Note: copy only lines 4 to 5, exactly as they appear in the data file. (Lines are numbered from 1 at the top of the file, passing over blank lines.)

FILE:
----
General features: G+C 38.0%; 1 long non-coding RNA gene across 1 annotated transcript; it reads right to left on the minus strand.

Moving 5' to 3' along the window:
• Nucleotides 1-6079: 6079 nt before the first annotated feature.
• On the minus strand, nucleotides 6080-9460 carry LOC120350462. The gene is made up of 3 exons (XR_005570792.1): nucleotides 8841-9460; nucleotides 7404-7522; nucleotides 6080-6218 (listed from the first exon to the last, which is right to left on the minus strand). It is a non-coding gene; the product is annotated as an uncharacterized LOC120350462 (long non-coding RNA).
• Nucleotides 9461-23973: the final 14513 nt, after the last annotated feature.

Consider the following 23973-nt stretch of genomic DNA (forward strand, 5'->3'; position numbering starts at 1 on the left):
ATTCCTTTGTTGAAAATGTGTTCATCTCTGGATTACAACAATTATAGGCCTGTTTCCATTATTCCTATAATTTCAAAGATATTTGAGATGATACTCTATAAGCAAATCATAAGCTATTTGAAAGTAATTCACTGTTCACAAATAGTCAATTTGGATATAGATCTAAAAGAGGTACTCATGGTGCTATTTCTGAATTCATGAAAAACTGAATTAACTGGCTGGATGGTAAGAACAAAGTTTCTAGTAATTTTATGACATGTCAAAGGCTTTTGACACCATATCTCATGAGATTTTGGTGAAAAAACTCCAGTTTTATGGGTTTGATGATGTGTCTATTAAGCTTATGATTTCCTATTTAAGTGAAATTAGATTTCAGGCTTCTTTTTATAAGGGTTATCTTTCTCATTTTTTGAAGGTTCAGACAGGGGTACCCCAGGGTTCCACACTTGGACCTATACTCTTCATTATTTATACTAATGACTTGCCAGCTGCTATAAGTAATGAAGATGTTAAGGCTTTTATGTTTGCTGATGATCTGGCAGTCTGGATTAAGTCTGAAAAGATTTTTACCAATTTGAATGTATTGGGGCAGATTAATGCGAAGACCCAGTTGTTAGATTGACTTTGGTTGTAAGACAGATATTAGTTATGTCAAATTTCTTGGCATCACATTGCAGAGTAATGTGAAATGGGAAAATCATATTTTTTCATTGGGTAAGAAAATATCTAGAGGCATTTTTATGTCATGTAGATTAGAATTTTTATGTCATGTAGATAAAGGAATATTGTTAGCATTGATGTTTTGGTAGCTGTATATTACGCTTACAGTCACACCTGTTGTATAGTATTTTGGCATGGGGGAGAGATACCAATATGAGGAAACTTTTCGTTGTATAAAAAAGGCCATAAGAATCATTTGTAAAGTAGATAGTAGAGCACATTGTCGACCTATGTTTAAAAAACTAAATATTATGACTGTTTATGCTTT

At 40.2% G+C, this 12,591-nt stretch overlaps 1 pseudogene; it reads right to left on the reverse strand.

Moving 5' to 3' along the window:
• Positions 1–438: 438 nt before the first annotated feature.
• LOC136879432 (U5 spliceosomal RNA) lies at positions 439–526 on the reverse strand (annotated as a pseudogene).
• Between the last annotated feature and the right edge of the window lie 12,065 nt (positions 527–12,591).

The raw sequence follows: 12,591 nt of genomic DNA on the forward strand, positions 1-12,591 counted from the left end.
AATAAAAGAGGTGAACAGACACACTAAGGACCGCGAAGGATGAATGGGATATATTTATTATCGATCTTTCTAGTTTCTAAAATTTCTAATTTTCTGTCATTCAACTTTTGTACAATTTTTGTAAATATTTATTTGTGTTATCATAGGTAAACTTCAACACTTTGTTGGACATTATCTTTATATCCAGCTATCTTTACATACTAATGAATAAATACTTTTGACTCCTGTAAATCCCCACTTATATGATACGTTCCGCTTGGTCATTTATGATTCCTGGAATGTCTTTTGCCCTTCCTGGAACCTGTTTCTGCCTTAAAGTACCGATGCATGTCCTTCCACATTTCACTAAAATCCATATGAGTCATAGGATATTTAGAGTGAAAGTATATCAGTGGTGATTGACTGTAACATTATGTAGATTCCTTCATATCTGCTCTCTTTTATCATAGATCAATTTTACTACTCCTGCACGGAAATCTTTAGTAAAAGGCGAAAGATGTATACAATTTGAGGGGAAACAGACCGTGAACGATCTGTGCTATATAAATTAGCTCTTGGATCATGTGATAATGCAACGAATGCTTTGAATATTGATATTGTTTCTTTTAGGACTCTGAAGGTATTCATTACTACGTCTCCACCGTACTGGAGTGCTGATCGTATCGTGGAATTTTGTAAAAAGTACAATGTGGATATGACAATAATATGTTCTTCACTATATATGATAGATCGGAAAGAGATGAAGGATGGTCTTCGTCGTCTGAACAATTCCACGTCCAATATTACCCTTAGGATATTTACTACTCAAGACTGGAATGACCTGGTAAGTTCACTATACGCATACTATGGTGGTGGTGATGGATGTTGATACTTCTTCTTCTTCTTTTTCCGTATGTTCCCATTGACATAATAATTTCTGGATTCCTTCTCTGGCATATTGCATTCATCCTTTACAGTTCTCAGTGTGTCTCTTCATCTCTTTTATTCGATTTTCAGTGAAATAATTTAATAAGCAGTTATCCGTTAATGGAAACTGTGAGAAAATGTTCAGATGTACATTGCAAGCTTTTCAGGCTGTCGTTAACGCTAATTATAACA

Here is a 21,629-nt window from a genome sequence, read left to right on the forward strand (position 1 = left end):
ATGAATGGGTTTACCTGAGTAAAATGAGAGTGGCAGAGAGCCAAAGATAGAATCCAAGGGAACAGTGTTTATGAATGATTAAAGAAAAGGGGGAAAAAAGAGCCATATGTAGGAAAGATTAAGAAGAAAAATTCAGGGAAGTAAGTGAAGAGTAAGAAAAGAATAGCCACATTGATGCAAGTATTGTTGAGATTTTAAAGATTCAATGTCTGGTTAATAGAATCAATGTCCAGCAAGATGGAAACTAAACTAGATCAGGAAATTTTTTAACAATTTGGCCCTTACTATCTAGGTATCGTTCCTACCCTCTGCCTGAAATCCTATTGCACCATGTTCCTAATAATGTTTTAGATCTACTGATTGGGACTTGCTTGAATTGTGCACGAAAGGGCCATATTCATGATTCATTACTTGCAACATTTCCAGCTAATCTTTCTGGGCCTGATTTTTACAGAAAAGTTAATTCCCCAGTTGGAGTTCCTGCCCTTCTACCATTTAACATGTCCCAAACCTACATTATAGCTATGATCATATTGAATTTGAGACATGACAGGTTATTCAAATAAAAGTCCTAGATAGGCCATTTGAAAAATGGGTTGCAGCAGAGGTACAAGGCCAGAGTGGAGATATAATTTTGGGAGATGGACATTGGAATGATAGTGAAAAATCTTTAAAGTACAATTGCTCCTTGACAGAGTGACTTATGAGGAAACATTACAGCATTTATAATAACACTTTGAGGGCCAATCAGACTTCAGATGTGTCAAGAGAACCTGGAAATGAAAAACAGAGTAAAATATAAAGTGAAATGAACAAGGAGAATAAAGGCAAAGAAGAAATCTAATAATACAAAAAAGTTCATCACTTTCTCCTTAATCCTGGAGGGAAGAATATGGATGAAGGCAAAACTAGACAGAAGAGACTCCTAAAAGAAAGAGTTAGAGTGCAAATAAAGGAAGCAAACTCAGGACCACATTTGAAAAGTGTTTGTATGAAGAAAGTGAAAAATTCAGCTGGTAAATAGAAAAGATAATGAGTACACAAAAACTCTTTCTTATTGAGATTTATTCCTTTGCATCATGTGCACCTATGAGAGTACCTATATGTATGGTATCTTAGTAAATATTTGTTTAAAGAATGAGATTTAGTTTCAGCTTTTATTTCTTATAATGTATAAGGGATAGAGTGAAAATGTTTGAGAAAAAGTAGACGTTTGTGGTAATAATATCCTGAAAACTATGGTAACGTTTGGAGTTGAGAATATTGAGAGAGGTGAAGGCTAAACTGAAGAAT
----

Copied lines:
• On the minus strand, nucleotides 6080-9460 carry LOC120350462. The gene is made up of 3 exons (XR_005570792.1): nucleotides 8841-9460; nucleotides 7404-7522; nucleotides 6080-6218 (listed from the first exon to the last, which is right to left on the minus strand). It is a non-coding gene; the product is annotated as an uncharacterized LOC120350462 (long non-coding RNA).
• Nucleotides 9461-23973: the final 14513 nt, after the last annotated feature.